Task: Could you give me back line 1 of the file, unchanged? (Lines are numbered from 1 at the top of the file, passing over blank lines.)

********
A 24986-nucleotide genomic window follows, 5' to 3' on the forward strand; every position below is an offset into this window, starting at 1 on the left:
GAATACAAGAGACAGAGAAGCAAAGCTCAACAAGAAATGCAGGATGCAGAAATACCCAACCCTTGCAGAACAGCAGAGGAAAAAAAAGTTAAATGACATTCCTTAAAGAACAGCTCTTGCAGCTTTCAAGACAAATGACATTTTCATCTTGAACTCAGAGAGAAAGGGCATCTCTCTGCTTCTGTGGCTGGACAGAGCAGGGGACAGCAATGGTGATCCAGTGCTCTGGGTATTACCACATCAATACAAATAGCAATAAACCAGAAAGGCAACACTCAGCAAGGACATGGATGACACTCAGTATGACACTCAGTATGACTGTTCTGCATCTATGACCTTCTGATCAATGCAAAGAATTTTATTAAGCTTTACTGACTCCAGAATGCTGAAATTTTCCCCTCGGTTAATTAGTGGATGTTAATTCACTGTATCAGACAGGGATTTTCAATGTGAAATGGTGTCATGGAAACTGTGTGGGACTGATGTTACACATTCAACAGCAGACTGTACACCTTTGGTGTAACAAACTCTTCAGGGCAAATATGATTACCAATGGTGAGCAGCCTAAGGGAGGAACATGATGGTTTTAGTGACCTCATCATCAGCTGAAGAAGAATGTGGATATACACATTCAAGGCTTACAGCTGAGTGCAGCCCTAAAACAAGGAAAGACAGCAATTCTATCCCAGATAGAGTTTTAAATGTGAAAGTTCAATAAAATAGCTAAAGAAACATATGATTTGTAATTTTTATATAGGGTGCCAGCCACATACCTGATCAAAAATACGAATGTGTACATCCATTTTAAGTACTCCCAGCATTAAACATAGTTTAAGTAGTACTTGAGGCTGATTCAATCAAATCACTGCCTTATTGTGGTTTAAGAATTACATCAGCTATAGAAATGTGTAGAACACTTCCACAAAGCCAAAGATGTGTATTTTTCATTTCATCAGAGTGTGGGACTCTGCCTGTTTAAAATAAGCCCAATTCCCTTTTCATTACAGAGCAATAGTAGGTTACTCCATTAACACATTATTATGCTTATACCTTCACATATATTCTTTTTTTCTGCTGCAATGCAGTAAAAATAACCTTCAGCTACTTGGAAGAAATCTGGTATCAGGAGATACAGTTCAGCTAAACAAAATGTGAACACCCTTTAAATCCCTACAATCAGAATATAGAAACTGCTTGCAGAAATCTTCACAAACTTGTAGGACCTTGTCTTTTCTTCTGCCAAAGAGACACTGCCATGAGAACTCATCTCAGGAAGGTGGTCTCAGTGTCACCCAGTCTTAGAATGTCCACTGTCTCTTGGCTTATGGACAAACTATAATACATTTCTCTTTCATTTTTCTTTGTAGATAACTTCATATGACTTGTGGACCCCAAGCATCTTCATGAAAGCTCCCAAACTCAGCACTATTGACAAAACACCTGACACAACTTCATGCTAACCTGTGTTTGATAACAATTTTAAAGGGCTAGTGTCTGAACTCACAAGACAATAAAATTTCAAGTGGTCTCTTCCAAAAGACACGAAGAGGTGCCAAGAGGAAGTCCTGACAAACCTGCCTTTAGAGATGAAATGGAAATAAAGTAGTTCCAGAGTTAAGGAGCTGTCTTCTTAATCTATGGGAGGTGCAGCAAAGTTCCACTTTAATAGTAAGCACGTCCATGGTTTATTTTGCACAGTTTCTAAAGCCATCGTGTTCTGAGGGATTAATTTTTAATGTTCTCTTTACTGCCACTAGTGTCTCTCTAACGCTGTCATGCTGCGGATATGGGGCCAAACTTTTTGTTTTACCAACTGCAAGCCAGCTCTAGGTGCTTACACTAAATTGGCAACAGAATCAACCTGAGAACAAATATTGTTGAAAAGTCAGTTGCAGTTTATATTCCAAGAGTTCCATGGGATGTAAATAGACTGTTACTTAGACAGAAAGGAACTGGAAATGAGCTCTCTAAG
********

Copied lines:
A 24986-nucleotide genomic window follows, 5' to 3' on the forward strand; every position below is an offset into this window, starting at 1 on the left: